Take a walk down the street and you can see magnificent works of carved art from the small and intricate to the larger-than-life Thai décor and furniture, on display outside dozens of workshops and factories there.

If you are lucky, you may even spot the master craftsmen chipping away or meticulously applying layers of gold foil on their latest work. But they would react poorly to those who try to take pictures.

However, you can snap away in a Lanna-style house along Chiang Mai-Sanpatong highway which former teacher and woodcarving enthusiast Charoui Na Soonton turned into a museum to preserve some of the North’s rarest wood art.

On the Flying Squirrel in Pong Krai, one goes on an adrenaline-filled ride across the green canopy of Chiang Mai's jungle.
On the Flying Squirrel in Pong Krai, one goes on an adrenaline-filled ride across the green canopy of Chiang Mai’s jungle.

It’s hard to keep your jaw shut when you step into his house. It is like entering the maze of a lost world where hundreds of elaborate wood carvings tell the stories of Thailand’s fables.

As I gawked at a giant glass-top teak wood table with the detailed carvings of a forest, waterways and traditional deities in the middle of the room, Charoui grinned from ear to ear. His collection, which he amassed over 30 years, is beautiful and he knows it.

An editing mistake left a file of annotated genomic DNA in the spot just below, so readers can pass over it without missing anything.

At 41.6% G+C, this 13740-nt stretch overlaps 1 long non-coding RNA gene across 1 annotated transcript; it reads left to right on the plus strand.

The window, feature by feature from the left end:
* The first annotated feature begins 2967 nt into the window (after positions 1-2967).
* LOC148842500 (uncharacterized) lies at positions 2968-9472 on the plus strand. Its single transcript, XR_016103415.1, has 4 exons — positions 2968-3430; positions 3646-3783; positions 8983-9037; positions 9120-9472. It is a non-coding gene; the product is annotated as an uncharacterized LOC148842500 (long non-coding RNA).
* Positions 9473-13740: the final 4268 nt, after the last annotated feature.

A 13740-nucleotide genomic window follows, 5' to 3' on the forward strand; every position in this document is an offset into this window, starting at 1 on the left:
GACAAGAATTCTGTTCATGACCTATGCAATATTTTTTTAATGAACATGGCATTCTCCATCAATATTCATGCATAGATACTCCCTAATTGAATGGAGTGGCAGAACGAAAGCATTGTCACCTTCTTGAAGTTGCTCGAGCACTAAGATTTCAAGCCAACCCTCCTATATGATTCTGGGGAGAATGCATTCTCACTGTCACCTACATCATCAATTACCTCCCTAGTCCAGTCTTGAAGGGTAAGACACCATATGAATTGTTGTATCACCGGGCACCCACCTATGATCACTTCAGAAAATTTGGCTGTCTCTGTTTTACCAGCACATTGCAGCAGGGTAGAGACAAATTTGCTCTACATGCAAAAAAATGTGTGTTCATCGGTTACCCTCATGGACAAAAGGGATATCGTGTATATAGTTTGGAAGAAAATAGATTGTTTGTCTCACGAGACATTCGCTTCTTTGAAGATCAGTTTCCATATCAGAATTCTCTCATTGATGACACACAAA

“I love making and collecting wood carvings about religion, literature of course, and the Lanna way of life,” said Charoui, who, despite wearing cologne, could not mask the smoky smell of sawdust on his robes.

But despite his love for the traditional items, the 67-year-old admits his favourite woodcarvings are erotic ones. As he led me up the wooden steps made out of cartwheels, Charoui showed me a garden of wooden penises he carved himself. On the second and third floor, there are pillars depicting freaky elephant-on-women action. But what takes the cake is an elaborate doll house, with a dozen wood-carved men and women rigged to animatronics, forced to engage in a never-ending cycle of coitus, to Charoui’s delight. The museum opens from 8.30am to 4.30pm daily; admission is 20 baht (RM2).

A steady theme for woodcarvings in Baan Tawai is the mythical elephant, which is very much part of Thailand’s history and the North’s wood culture. In the past, the Northerners used them to carry logged teak wood. But when logging was banned in 1989, the elephants found themselves out of work and the target of traffickers. As their population started dwindling, conservationists in Chaing Mai set up elephant camps where the beasts could find sanctuary.

The biggest of them is the Maesa Elephant Camp just 20 minutes’ drive from town. A lush sanctuary in the heart of the Maesa Valley, walking through its wooden gates was like stepping into a scene from Jurassic Park.

These grey giants roam free around the grounds like little children, taking every opportunity to bask in the attention of the puny humans. At the river, they cheekily spray water at anyone who comes near them and playfully poke their trunks through the gift shop window to “pat” unsuspecting tourists on the head.